The traditional respect for hard work in Mohyals also translates into a universal respect for farmers, and being a farmer used to be the expected choice for anyone not serving in the army or administration . For that reason Mohyals often insist on being hereditary agriculturists themselves.
Satbansi Brahmins and other offshoots
Mohyals are believed to be the parent community from which the Satbansi Brahmins arose as an offshoot. The term Satbansi literally means seven lineages, and this is a community of Brahmins that does engage in priestly rituals, unlike Mohyals.
According to Mohyals' written and oral history, when the Arora community of Sind and Multan was ostracized by the Khatris, the latter had disallowed their priests from continuing to perform religious rites for Aroras, causing especial hardships for then at funerals and marriages.
In this duress a community elder of the Aroras named Sidh Jaichik of Arorkot had appealed to a Mohyal of Thatta named Gosain Bodh Raj Vaid for help. The Mohyal community, after deliberating on the issue had decided to help out by assigning seven families, one from each Mohyal clan, to perform priestly rituals for the Arora community from that point onwards. At the same time, these 7 families theselves got ostracized from the Mohyal clan as the ritual punishment for taking up priesthood.
The seven persons who stepped forward for rendering this assistance at the expense of their own place in the Mohyal community were Chhangi Ram Mohan, Dhanpat Datt, Lalumal Bali, Satpal Chhibber, Sham Lau, Takhatmal Bhimwal along with Bodh Raj Vaid himself. Those seven clans came to be known as Chhangu Potrey, Dhan Potre,Lalrey,Saitpal, Shamu Potre, Takhat Potre and Bhoj Potre respectively.
As per Mohyal history and other sources, this group in turn is believed to have given rise to other branches, like the Wadhwani clan under Wadho Ram , Mangwanis under Mangho Ram, both descendants of Sham Lau, the Ramanandani clan under Rama Nand, a descendant of Gosain Bodh Raj Vaid, and others.
Mohyal History
Currently, a documented history of Mohyals is mostly derived from oral history and a few historical records.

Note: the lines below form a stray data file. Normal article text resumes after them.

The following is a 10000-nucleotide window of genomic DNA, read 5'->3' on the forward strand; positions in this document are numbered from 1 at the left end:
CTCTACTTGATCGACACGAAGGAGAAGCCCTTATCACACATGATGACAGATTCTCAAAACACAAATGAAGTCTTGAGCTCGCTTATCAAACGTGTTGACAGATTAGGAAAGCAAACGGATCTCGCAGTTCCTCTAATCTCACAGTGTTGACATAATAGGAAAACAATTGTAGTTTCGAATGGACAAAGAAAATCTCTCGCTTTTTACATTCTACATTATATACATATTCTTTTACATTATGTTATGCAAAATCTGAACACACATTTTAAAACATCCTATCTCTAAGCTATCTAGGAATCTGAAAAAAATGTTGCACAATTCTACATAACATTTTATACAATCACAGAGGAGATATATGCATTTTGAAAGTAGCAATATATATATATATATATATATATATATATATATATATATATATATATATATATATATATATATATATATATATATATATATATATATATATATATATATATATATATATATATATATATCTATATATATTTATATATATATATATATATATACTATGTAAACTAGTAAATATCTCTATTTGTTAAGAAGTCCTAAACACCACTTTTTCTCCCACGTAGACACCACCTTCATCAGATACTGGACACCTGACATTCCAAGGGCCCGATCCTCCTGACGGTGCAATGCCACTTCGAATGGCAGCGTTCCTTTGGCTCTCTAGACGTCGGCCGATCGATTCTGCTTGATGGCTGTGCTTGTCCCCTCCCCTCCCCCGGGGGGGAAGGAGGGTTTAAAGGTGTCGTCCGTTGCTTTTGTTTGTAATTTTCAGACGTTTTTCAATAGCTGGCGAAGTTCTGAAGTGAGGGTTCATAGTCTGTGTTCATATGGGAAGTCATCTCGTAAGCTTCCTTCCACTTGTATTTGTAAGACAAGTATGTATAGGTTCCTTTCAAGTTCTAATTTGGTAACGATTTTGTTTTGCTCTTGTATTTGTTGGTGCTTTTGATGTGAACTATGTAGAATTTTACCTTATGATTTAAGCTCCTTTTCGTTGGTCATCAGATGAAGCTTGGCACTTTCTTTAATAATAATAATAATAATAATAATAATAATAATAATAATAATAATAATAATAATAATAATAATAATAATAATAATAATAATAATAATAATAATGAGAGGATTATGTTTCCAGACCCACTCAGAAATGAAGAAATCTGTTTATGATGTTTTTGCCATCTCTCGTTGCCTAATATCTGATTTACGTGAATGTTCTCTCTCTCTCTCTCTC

The known written works include the following:
Bali Nama (Persian) by Rattan Chand Bali
Mirat-ul-Mohyali (Urdu, 1870s.)
Islah-e-Mohyali (Urdu, 1908) Raizada Rattan Chand Vaid
Mohyal History (Urdu, 1940) Chuni Lal Dutt
Gulshan-e-Mohyali (Urdu, 1920s) Raizada Hari Chand Vaid
Jang Nama - An account of the Mohans by Har Bhagwan Lau
Tawarikh-e-Vaidaan - (Punjabi) A history of the Vaids
The history of the Muhiyals: The militant Brahman race of India (English,1911) by T.P. Russell Stracey
Mohyal History (English, 1985) by P.N. Bali
There have also been in existence many ballads extolling the feats of Mohyals, for many centuries. The sustained existence through the centuries is attributed to the fact that in the past Mohyals used to patronize bards that were devoted to memorizing these ballads and passing them on from generation to generation.
Both the ballads and some of the written sources contain obvious exaggerations of the feats of Mohyals' ancestors, yet at places are also believed to offer interesting nuggets of history.
A good source of recent history is provided by the journal Mohyal Mitter, one of the oldest published journals of the sub-continent, published since 1891. In addition, a Mohyal Gazzette was also published from 1899 regularly until 1912, from Kala Gujran.
Stracey mentions that the Mohyals are primarily a military class, divided into seven clans that have been prominently associated with the government and sometimes rulership of the country. They have also figured at some early period of history in the affairs of Arabia, Central Asia, Afghanistan and Persia. At the time of his writing he states that they were spread from Afghanistan and Punjab to Bihar